Food, farm councils praised


Local News

August 27, 2018 - 10:37 AM

Farm and food councils across the state are taking steps to benefit farmers, consumers and everyone in between, Allen County Farm Bureau members were told Friday.
Missty Lechner, advocacy project director for the American Heart Association, was among the founders of the Kansas Alliance for Wellness in 2013.
Lechner, guest speaker at Friday’s ACFB annual meeting, talked about a rapidly expanding campaign to improve access to healthy and locally grown foods.
Since then, the Alliance has worked with dozens of local governing bodies across the state, including Allen County, to form local farm and food councils. Thirty-three such councils have been formed, including one in Allen County, with nine more in development.
Here, the effort led to the creation in 2014 of GROW (Growing Rural Opportunities Works), which has helped expand farmers markets across the county; worked in league with the opening of G&W Foods in Iola and creation of the Marmaton Market in Moran; and spearheaded efforts for a “Double-Up Bucks”  campaign.

THE KANSAS Alliance for Wellness came upon an early epiphany when discussing food access, Lechner noted.
“If we try to make sure everyone has access to healthy food, while also not focusing on production, we’re missing the mark,” she said.
That includes involving farmers, distributors and those who sell the food with the food councils, Lechner noted.
She touched on the different ways the councils have flourished across the state.
For example, Douglas County, which has the oldest food council in Kansas, is spearheading development of a food hub for northeast Kansas, in which multiple producers can pool their harvests for institutions, such as hospitals, school districts or colleges.
“If one farmer harvests 5 gallons of green beans, it’s not enough to market,” Lechner noted. “But if 20 or 40 small-scale farmers each do the same, they can take it to a food hub to clean, aggregate and distribute to places like hospitals or schools. It provides a level of risk management for the larger institutions to comfortably buy locally grown food.”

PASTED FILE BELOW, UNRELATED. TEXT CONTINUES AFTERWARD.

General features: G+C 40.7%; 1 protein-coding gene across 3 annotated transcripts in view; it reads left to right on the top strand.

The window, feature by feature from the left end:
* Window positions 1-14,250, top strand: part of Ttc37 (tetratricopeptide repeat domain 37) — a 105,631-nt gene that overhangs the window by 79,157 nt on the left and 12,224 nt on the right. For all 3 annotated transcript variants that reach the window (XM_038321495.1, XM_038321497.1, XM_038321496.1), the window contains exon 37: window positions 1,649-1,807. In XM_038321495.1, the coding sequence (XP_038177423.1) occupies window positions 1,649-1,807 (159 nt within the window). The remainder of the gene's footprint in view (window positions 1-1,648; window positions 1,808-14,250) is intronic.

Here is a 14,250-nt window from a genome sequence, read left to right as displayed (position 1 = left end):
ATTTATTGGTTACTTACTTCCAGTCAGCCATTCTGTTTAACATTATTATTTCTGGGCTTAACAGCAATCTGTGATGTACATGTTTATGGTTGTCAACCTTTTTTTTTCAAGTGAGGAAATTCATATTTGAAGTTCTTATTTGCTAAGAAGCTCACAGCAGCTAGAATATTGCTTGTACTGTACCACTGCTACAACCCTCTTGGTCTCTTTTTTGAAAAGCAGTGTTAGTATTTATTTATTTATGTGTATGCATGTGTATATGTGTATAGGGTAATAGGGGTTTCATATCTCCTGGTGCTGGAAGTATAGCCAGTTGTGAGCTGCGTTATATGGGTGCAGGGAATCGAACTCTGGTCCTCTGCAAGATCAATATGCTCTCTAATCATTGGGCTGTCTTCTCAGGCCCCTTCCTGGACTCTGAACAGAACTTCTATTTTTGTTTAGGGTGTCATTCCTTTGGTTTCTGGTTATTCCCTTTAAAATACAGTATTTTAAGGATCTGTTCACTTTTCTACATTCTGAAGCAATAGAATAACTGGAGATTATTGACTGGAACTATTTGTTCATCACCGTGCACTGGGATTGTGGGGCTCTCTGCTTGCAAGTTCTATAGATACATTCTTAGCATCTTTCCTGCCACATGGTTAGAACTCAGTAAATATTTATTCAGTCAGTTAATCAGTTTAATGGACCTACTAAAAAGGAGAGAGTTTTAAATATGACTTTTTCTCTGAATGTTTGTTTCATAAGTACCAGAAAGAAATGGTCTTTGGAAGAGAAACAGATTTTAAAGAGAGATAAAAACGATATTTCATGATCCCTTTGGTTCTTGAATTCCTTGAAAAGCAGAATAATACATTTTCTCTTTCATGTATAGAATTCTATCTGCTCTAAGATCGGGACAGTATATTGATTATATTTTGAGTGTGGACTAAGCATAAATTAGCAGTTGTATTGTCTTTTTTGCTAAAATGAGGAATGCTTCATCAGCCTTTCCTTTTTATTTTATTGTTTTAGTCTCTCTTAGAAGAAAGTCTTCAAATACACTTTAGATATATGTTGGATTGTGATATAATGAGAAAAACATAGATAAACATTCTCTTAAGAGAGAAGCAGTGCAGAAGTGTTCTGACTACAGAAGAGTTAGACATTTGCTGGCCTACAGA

OTHER examples:
Jefferson County is pursuing a “tiny house” ordinance, where local governing bodies allow construction of small houses for seasonal workers to live during harvest.
Crawford County is working a land bank policy, where vacant  or derelict properties are made available for small-scale farmers to use as a means to learn about food production. Such a practice also relieves local governing agencies of the responsibility of maintaining the empty properties.
Hodgeman County’s council has reached an agreement with a local grocery store and, through which local customers can order and purchase food online, then pick up their orders at the store. “It’s much more convenient for the customers, and the store gets the money,” Lechner said.
Sedgwick County, like Allen County, has started the Double-Up Bucks program, where low-income residents are allowed to double their purchases for the same amount of money, provided they buy locally produced fruits and vegetables. The Double-Up Bucks can be spent at local farmers markets, at Moon’s Hometown Market in Humboldt, and eventually the Marmaton Market in Moran.

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